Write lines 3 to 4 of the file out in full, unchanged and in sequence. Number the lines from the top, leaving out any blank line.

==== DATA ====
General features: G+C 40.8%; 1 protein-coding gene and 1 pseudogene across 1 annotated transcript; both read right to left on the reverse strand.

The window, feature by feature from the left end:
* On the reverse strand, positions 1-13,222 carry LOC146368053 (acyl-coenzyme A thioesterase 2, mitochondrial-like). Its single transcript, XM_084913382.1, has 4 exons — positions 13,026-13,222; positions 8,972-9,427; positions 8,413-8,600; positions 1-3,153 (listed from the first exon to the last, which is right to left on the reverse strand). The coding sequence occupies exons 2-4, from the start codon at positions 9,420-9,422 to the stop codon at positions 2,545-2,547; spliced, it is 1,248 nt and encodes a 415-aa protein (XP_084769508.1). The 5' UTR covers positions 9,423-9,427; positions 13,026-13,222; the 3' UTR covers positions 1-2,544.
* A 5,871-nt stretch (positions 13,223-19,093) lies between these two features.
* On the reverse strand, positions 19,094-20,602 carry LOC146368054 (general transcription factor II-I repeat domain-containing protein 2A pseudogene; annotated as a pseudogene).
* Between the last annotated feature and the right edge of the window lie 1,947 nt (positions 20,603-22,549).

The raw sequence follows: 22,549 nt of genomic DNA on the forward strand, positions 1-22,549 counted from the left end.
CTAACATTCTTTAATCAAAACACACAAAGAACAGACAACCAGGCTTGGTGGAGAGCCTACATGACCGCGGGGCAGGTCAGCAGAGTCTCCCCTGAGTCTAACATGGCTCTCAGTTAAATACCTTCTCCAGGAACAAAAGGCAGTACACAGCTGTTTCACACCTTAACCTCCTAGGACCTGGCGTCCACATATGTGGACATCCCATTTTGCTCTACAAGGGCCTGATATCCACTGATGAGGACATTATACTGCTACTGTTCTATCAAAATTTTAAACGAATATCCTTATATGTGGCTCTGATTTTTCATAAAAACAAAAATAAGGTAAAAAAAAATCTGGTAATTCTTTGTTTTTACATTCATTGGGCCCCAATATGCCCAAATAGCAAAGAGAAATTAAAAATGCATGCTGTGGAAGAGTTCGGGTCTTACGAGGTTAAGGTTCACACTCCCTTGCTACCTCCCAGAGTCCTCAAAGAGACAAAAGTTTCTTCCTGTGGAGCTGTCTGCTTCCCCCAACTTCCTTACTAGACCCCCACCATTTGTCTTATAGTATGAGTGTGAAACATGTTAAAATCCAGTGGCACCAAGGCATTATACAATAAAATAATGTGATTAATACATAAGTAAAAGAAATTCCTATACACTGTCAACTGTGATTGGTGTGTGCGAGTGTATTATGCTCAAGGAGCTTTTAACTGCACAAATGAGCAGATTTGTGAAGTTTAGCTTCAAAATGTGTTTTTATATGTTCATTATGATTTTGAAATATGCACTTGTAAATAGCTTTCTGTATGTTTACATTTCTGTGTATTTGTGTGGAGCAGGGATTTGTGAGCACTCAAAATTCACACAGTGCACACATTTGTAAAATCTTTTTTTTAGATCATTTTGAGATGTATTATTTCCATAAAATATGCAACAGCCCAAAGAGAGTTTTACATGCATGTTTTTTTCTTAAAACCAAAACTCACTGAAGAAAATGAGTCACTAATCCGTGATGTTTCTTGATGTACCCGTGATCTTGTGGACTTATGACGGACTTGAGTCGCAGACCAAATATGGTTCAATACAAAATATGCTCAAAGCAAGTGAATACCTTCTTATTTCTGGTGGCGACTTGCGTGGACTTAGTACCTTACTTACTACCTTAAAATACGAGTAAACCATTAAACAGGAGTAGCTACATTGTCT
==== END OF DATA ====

* On the reverse strand, positions 1-13,222 carry LOC146368053 (acyl-coenzyme A thioesterase 2, mitochondrial-like). Its single transcript, XM_084913382.1, has 4 exons — positions 13,026-13,222; positions 8,972-9,427; positions 8,413-8,600; positions 1-3,153 (listed from the first exon to the last, which is right to left on the reverse strand). The coding sequence occupies exons 2-4, from the start codon at positions 9,420-9,422 to the stop codon at positions 2,545-2,547; spliced, it is 1,248 nt and encodes a 415-aa protein (XP_084769508.1). The 5' UTR covers positions 9,423-9,427; positions 13,026-13,222; the 3' UTR covers positions 1-2,544.
* A 5,871-nt stretch (positions 13,223-19,093) lies between these two features.